- Employment for approximately 28 members of the Nedunkandal WRDS (Woman’s Rural Development Society)
- Secondary effects, the profits from the mill will be reinvested into the economy in one of two methods:
- The profits may be used to improve the mill, as had been done in the Trinco mill, to increase the profit potential of the facility (e.g. buying a chili grinder, a flour grinder, packaging facilities, etc.)
- The profits may be used to fund micro-finance loans to the women of the WRDS in order to facilitate income-generating activities (e.g. buying rice seeds, cloth for sewing, etc.)
The village where the rice mill is being built is called Nedunkandal, approximately 45 minutes west of Mannar by van.
At the end of the war, the area was a major battleground between the LTTE and the SLA (because of its proximity to the A32 highway), and the area and its infrastructure was severely damaged. As a result of this fighting, all of the villagers from the area were displaced to the Vanni, with most of their houses, cattle and other belongings destroyed in the war.
The villagers resettled at Nedunkandal in late 2009 only to find their livelihood and their wealth in tatters: little access to clean water, their cattle now a pile of bones, most homes destroyed.
This project seeks to build a rice mill to increase the livelihoods of the women in the village and the paddy farmers in the area.
I captured as many stories as I could on video (to be translated). Written summations are available on my blog in this article: Mannar, day 2: interviews in the field and Palmera’s other Mannar projects.
Last year, there seems to have been some issues with regards to the permits required to work on the land granted. These issues seem to have revolved around that the land used to be government land. However, my understanding of the conversation I had with Ms Sivalingam, the general council of the Mannar field office, was that these issues had resolved themselves by late November, early December 2011.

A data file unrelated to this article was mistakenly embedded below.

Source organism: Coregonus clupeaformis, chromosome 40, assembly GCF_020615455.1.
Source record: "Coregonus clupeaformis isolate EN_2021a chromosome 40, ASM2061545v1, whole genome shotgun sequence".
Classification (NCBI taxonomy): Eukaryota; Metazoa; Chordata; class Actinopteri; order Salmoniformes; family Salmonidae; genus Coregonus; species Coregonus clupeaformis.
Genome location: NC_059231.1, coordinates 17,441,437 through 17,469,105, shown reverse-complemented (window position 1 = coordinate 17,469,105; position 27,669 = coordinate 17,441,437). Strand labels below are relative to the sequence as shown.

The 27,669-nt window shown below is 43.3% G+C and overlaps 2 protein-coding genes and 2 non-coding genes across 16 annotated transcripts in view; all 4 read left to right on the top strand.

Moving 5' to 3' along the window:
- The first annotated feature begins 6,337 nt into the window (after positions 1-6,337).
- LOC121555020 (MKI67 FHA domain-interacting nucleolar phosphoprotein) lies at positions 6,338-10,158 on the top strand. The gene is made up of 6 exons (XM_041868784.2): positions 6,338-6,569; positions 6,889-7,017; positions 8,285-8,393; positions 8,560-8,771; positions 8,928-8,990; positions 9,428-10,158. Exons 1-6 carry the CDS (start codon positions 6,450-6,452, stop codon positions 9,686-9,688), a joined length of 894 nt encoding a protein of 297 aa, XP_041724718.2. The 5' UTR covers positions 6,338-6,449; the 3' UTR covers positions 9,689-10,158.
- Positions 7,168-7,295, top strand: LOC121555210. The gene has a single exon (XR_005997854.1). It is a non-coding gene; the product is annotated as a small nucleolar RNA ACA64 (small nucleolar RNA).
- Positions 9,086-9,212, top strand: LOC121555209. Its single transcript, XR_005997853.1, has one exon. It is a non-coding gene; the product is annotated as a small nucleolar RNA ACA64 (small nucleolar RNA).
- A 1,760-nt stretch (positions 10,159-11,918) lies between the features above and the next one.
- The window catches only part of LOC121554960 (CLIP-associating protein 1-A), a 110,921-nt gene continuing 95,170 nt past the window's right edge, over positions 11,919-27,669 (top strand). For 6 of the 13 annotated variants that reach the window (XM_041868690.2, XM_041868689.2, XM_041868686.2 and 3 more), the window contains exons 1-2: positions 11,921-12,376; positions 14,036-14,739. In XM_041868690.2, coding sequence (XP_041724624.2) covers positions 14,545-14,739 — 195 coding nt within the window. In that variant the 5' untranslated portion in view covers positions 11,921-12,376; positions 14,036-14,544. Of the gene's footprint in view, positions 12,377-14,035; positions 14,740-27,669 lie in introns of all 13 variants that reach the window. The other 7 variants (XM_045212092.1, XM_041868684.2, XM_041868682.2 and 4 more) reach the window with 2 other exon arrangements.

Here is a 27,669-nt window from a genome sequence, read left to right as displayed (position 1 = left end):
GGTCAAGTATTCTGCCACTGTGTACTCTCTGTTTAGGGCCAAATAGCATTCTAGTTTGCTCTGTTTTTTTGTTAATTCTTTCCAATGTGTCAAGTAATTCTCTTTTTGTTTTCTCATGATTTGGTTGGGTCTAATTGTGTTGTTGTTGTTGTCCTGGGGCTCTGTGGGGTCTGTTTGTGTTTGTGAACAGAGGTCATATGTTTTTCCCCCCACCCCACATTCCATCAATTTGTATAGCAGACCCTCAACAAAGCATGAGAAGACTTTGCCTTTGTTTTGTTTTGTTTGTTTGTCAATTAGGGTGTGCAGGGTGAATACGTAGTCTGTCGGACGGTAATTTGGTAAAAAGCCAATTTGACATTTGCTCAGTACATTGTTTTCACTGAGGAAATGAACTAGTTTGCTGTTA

The Manthai West toilet construction project
During the Sri Lankan Civil War much of the infrastructure in the Manthai West region was destroyed. This project hopes help rebuild some of these communities by building toilet facilities – facilitating hygene and dignity for the villagers.
The villages where the toilets are being constructed are in the Pallai Kulli GN division (about 15 minutes from Nedunkandal); the toilets are mainly being constructed in and around village called Ithikandal.
This village is in very bad condition, with temporary housing being the norm, and most houses lacking any bathing/showing/clean water facilities.
One beneficiary I met, a 20 something year old mother who’s husband was still incarcerated in Colombo, was taking care of her family and her sister’s family, since her sister and her sister’s husband did not survive the conflict. This extended family is one of the beneficiaries of one of our toilet projects.
Many of the toilets have finished being built. The rest are to be completed within the next five days or so (i.e. by the 3rd of January 2012).
Manthai West bore well construction project
In the Sri Lankan Civil war, much of the infrastructure in the region was destroyed, including (importantly) wells deep enough to give access to clean drinking water. This project hopes to reconstruct these facilities to improve the health of villagers in the area.
The villages where the four wells are to be constructed are: Kannady, Parapukadanthan and Udaligadi in the Kurriville GN division in Manthai West.
The beneficiaries live in large, extended families. Many of the families are women headed.
Most bore wells are completed, some need hand pumps to be placed on top of the dug bore well.
If you have some time, check out these blog posts by my awesome mate Jeremy at Diaspora Lanka, also on development in the Mannar district:
- Mannarin Marumalarchi 2022 – let’s get the Mannar show on the road! (diasporalanka.wordpress.com)
- Donkey Count (diasporalanka.wordpress.com)